I’ve long had a dream. A dream of baking the perfect pumpernickel. That dark color and slightly bitter flavor has always caught my attention. It’s my favorite kind of bagel. I must be able to make it!
But pumpernickel flour is oddly hard to find in stores, so I had to resort to online ordering and waiting. Still wanting to keep it dark, I decided to bake a dark rye. I used a pumpernickel recipe from Rose Levy Beranbaum’s The Baking Bible.
There are so many ingredients you add to get that notorious dark brown color of a pumpernickel. I have never worked with three of them: molasses, espresso powder, and caramel powder.
My girlfriend stepped in and took on making the caramel, and managed it on her first try. We pulverized it in the food processor and were on our merry way. We made extra for future loafs as well.
What did I learn?
The loaf had a hole in it…
This loaf was folded between proves. More specifically, it was given a “business letter turn.” I stretched the dough into a rectangle and folded it into thirds. I do this fairly often with my loaves, and Rose says it leads to a much puffier dough.
But this time, I was shocked to find a large hole in the upper middle area of the loaf! I have never had that result from this kind of folding. It’s almost like the dough didn’t combine completely in the fold.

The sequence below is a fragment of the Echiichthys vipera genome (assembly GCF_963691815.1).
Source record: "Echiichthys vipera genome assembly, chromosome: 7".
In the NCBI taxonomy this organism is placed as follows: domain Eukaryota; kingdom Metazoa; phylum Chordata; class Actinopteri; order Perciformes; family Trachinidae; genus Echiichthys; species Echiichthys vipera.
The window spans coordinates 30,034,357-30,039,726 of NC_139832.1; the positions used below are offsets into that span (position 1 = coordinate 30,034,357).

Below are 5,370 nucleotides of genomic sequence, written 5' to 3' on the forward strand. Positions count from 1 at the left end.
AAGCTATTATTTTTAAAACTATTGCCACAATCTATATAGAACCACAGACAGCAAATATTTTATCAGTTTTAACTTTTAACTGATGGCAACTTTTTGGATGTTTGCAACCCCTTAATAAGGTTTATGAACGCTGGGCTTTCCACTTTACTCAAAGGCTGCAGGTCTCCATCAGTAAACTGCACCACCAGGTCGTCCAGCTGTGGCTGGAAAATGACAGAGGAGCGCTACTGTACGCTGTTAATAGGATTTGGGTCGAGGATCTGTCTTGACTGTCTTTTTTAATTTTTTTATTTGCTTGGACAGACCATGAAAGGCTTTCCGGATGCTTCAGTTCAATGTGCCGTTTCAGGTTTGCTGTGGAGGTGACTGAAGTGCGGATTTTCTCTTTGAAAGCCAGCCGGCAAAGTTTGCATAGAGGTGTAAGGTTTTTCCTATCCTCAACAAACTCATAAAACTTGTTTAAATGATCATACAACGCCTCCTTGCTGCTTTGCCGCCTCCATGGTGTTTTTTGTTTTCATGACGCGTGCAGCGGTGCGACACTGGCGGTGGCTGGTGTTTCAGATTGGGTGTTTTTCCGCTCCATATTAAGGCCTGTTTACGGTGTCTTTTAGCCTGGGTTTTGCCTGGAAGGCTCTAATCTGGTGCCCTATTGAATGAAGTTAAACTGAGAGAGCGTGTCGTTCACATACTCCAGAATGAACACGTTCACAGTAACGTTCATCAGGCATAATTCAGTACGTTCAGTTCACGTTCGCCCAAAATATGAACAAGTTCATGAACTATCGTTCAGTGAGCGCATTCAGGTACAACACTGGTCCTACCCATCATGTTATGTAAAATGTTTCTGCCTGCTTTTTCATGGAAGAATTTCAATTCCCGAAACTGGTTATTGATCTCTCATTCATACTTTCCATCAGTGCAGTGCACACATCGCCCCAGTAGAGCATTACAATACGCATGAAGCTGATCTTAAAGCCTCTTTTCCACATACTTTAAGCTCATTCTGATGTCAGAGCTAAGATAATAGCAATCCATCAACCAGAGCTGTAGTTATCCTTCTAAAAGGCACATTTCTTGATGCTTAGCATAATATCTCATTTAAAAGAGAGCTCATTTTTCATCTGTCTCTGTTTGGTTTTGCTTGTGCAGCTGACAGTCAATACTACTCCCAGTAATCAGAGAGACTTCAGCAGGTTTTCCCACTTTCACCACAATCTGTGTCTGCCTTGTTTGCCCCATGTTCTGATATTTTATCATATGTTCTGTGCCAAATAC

The crust was not crispy
One of my favorite things about a good loaf is the nice, crispy crust. And this loaf did not have that. I used my brand new baking stone and La Cloche on this bake. Normally, using these two results in a pretty good crust. But this loaf had a soft outer crust, despite being browned.
Can you replace pumpernickel flour for rye flour?
The two previous lessons make me start to wonder if I doomed this bake when I used rye flour in a pumpernickel recipe. Looking back, that seems obvious. But at the time I was too excited to make a pumpernickel to settle for a rye recipe.
I’ve ordered some proper pumpernickel flour and will be repeating this recipe! I still dream of the perfect pumpernickel coming from my oven.
The color could be deeper
I would have liked to see a darker color of the bread overall. I’ve seen some nearly black pumpernickels that just look amazing. My loaf had a nice medium brown color, but it could have been so much deeper of a brown. I’ll need to experiment with the coloring ingredients!
How’d it eat?
Despite the soft crust and giant hole, this bread was delicious. There’s a nice flavor to pumpernickel that makes it amazing with butter, as part of a sandwich, or dipped in spinach and artichoke dip.
This loaf was devoured at a movie night along with my girlfriend’s spinach and artichoke dip. It’s an amazing bread with dip or a topping of some kind. Great with eggs and bacon, aka the true test of bread.